We told him we had just come from Paris. We said that our house had
been bombed, and we had to flee Paris. He believed everything we said.
To earn money for our keep, our uncle would butcher cattle and for payment
the farmer and his wife would give him meat. They didn't have much
money. They were just peasants. Everyday my mother went from
farm to farm looking for work mending old clothes. My sister and
I would spin yarn and make socks and sweaters. Mr. Hertaux and his
family paid us with food. We had been there almost a year when this
We were sitting at the table eating, and all at once Mr. Hertaux
said, "You know, everyday in the paper there is Jews, Jews, Jews.
If one of them comes on my property, I will get my pitchfork, get him right
against the wall, and hold him there."
My uncle thought it was funny, so he said to him, "Well how would you
know if he was a Jew?"
"I would know," he says. "They have ears like this, and they look
My uncle asked, "Did you ever see one?"
He said, "I don't have to see them, I know, I know." That night,
of course, we talked among ourselves about what he might do if he discovered
we were Jews.
My mother said, "Well I hope we never find out. You know what
is waiting for us if he does find out."
The place where we lived did not have an indoor bathroom. It had
no running water, so when the weather was nice, my sister and I would take
a little bowl of water and go outside in the morning to brush our teeth
on the stairs of the little chapel next door. A few weeks after this
conversation with Mr. Hertaux, we were outside brushing our teeth when a
man on a bike came by. We came face to face with him. He was
a neighbor of ours in Paris. He was a well-known collaborator with
the Germans. We asked him what he was doing here, and he asked us the
same question. Of course, he knew what we were doing. He knew
that we were Jewish.
He turned right around, got on his bike, and left. We went into
the house and told our mother. She said, "Oh, he has gone to the
nearest Gestapo headquarters to the Nazis." French people were getting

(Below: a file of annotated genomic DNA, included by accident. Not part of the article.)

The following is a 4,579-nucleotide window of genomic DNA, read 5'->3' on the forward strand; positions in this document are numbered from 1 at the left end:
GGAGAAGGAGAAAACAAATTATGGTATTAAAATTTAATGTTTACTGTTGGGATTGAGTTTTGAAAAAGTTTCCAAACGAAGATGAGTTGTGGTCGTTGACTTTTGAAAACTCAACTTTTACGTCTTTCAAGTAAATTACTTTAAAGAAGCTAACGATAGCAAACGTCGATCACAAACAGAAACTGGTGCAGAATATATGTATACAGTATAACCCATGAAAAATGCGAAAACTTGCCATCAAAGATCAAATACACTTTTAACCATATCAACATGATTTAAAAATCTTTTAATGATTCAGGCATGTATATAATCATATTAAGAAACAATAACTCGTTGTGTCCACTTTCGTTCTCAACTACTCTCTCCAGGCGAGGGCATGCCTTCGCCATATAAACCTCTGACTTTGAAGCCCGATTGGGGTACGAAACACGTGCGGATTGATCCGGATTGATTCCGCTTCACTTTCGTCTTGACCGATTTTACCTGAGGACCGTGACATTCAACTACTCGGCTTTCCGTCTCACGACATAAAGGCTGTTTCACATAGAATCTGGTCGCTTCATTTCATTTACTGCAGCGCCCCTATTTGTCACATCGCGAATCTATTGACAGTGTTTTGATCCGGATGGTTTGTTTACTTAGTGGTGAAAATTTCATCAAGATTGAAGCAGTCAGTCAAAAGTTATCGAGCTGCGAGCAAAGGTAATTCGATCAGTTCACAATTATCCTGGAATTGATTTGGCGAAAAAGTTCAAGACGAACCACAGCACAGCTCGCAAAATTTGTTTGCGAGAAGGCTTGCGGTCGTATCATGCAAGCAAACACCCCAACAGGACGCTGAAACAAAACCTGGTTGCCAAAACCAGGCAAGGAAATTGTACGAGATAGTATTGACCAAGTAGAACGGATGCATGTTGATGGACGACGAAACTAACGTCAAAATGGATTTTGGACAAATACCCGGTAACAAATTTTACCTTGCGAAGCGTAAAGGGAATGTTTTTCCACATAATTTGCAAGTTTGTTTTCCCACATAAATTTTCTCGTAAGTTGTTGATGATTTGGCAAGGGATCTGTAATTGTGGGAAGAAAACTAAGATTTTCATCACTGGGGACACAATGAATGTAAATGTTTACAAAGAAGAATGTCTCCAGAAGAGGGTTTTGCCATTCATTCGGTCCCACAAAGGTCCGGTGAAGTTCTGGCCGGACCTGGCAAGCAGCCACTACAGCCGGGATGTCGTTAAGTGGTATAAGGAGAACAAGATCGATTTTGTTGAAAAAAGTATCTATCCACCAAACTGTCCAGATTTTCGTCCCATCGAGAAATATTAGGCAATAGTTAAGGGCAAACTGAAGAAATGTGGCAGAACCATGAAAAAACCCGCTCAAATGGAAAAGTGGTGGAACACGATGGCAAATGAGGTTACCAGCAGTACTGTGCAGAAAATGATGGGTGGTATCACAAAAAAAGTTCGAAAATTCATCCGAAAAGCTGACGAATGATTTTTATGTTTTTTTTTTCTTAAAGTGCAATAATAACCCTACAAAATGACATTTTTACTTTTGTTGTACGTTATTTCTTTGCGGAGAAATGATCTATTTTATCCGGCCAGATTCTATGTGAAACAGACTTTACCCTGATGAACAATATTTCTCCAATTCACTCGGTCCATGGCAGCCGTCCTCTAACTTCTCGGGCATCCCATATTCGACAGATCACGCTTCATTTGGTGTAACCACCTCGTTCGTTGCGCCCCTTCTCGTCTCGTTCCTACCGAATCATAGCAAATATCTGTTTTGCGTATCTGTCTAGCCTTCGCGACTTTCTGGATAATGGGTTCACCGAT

a good bit of money for each Jew that was denounced. We ran to ask
my uncle what to do. We thought we should run away.
"When Mr. Hertaux finds out, what will he do?" we cried. "You
know how he feels about Jews."
My uncle said, "No, we have to tell the truth. He loves us.
He doesn't know what a Jew is. Where are we going to go? Either
he turns us over or he hides us." My uncle went to him and said, "Mr. Hertaux,
what I told you about us is a lie. We are Jews."
He said, "You're not."
"Yes, we are."
He said again, "You're not."
"Look," my uncle said, "we don't have much time. I'm going to
tell you what happened." He explained to him that we had been discovered.
Mr. Hertaux fell to his knees, and he started to cry like a baby.
My uncle couldn't quiet him. He thought maybe Mr. Hertaux was afraid,
and he said, "Look you have to get yourself together. If you want
us to leave, we'll leave."
My uncle said, "No, he doesn't know me."
"All right, we have to think fast," he said. "If he went to the
police, he will be back here in about two hours. You have to hide."
He went into the cellar under his house and emptied three barrels full of
wine. He put each of us in a barrel, my mother, my sister, and me.
He told my uncle to sit down, act calm, and have a drink. And that's
exactly what happened.
The French police came back . They said, "Where are the girls?"
Mr. Hertaux said, "What girls?" One of the policemen hit Mr.
Hertaux over the head with the back of his gun. Then they asked my
uncle where the girls were. After he said he didn't know, they beat
him up as well.
Then Mr. Hertaux said, "Oh, the girls, that's right. A couple of
hours ago a couple of Parisian girls came by. They were looking
for food. You know how these Parisians come looking for food.
I don't have any. But they stopped and brushed their teeth.
I ran them off. I don't know where they went."
Mr. Hertaux said that if the Americans hadn't already landed in Normandy,
no telling what the police would have done to them. They were afraid
to do any more harm, so they left.
My uncle and Mr. Hertaux waited until dark, and then they came to the
cellar with food. We stayed there almost five days in those barrels
because we were afraid we were watched. Shortly after that the first
two American soldiers came to the house in a jeep. They said, "We're
already in Le Mans, and you're liberated."